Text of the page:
Death in Louisiana

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Death in Louisiana

Postby Sanscoeur » Sun May 28, 2017 10:57 pm

This is taken from the journal of Corporal François Grappé, of the Natchitoches Company of Militia Cavalry, November 18, 1785:

"Shortly after halting, M. David, ensign of the company, went to get water from a hole a short distance away, and when he returned, he passed between two horses, one of which unleashed such a terrible blow from its hoof that he was knocked to the ground; then he stood up, holding his side and staggering. We immediately ran to him, Monsieur Gil-y-Barbvo, the Sieur Monet, and I. We found him speechless and sat him up, and I bandaged his arm in order to bleed him; but since I could not find his vein, I left him like that. Seeing that he was regaining his senses, I asked him if he wanted me to help him swallow a dose of gunpowder diluted in a shot of tafia. He answered me - whatever you want, my friend - and didn't say a word after that. I left him for a while to go look for the tafia, which was only about twenty steps from where he was sitting. As I diluted the gunpowder he stood up again; but hardly had he taken four or five steps, when he fell on his face before anyone could prevent it. The Sieur Monet and I again went to his aid. We took him in our arms and helped him up for about an hour, at the end of which time he expired in our arms without having uttered a word. ..."

Three interesting observations can be made from this citation. First, despite a daily, constant, lifelong intercourse with horses it was a crapshoot when one of them would render a serious injury without warning. Nobody today remembers when there was inevitably an incapacitated family member somewhere who had been kicked in the head and disabled by livestock. Second, the immediate reaction of the observers was to try to administer a bleeding. Corporal Grappé wasn't even a chirurgeon and his first impulse was to bleed the victim of a horse kick. So, did everybody carry a fleem with them in case an emergency bleeding might be required in the field? Finally, the next time somebody sees me suffer some kind of injury I hope they are gracious enough to offer me some rum to allay the pain. You can skip mixing it with gunpowder, though. Interesting to note this bit of rustic medication in Grappé's journal.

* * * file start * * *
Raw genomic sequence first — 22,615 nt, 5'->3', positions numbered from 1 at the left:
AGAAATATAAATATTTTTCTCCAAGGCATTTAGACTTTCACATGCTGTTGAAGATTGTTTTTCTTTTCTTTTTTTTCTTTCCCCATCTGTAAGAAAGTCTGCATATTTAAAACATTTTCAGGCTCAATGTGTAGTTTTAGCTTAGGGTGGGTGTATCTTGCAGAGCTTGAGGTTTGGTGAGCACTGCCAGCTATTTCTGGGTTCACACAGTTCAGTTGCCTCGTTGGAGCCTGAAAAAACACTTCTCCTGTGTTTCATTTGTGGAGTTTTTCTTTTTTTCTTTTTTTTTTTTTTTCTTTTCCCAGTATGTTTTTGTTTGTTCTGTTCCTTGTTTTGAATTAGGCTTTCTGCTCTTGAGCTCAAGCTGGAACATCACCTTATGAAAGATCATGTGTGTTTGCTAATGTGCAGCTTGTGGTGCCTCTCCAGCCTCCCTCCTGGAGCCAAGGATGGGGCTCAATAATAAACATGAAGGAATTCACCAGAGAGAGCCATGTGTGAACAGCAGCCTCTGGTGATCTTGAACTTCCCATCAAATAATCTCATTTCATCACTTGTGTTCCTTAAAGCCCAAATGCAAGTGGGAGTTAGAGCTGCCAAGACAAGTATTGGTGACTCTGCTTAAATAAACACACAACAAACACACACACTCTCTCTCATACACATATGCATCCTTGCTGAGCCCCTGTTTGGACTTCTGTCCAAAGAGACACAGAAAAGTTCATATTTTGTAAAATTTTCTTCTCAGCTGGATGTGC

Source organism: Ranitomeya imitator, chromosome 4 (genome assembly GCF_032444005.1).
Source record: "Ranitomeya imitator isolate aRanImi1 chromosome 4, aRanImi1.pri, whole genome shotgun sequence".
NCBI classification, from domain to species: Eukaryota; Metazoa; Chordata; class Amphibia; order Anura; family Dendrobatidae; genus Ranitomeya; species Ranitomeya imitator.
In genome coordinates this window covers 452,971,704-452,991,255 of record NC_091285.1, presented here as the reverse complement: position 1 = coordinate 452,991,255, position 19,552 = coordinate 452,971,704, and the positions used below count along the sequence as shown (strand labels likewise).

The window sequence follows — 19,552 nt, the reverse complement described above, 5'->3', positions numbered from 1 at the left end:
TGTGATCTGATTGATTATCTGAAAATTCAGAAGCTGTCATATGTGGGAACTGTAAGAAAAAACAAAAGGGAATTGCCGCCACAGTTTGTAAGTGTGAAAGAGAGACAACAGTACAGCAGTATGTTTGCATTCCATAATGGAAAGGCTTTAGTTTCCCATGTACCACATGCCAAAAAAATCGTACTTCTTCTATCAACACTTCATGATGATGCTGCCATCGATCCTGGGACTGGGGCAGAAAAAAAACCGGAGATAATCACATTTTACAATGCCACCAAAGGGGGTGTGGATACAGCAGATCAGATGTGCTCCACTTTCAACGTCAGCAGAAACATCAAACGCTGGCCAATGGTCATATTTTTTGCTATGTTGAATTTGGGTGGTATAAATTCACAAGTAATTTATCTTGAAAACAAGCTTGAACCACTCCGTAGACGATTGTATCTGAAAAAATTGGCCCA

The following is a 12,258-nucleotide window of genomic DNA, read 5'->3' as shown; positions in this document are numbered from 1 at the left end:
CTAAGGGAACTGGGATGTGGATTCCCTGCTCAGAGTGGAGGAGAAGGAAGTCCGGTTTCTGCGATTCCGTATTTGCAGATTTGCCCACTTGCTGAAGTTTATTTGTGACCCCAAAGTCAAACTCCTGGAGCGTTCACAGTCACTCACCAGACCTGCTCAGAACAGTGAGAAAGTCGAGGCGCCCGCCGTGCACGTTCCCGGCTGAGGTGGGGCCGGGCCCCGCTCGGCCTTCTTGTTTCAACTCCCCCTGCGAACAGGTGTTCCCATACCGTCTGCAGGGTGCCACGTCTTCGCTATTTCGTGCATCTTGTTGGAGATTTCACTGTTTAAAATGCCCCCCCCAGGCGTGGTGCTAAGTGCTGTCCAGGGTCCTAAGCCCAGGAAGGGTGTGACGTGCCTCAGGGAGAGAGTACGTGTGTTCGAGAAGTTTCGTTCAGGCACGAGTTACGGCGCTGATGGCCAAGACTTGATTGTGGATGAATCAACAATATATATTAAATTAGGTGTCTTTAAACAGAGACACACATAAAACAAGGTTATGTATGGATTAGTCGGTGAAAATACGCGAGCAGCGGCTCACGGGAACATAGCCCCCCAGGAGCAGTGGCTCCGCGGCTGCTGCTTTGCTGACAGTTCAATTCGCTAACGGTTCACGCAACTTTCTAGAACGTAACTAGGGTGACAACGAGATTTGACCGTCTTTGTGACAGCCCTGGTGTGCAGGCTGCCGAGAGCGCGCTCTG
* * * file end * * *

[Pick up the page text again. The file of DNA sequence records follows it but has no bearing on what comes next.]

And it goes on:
«S’il n’y avait en Angleterre qu’une religion, le despotisme serait à craindre; s’il y en avait deux, elles se couperaient la gorge; mais il y en a trente, et elles vivent en paix et heureuses».
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Re: Death in Louisiana

Postby Morgan » Mon May 29, 2017 9:46 am

I wonder what medicinal affect they believed the gunpowder would have? I had a great uncle that would sprinkle gunpowder on his dogs food to make them mean.

Interesting post Sanscoeur.
I will lift up mine eyes unto the hills, from whence cometh my help.
My help cometh from the Lord, which made heaven and earth.
Psalm 121:1-2
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Re: Death in Louisiana

Postby Bob Miller » Mon May 29, 2017 9:29 pm

My Uncle used to sprinkle black powder on his dog's food to get rid of worms .[ parasites] Modern smokeless powder [ nitro based] would probably affect a dog's disposition by giving it a severe headache .
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Re: Death in Louisiana

Postby Hummingbird-in-the-Garden » Sun Jun 04, 2017 7:41 am

Old-style gunpowder is made of charcoal, salt-petre, and sulphur, is it not? The charcoal and sulphur can be medicinal in their own right, but don't know about salt-petre.

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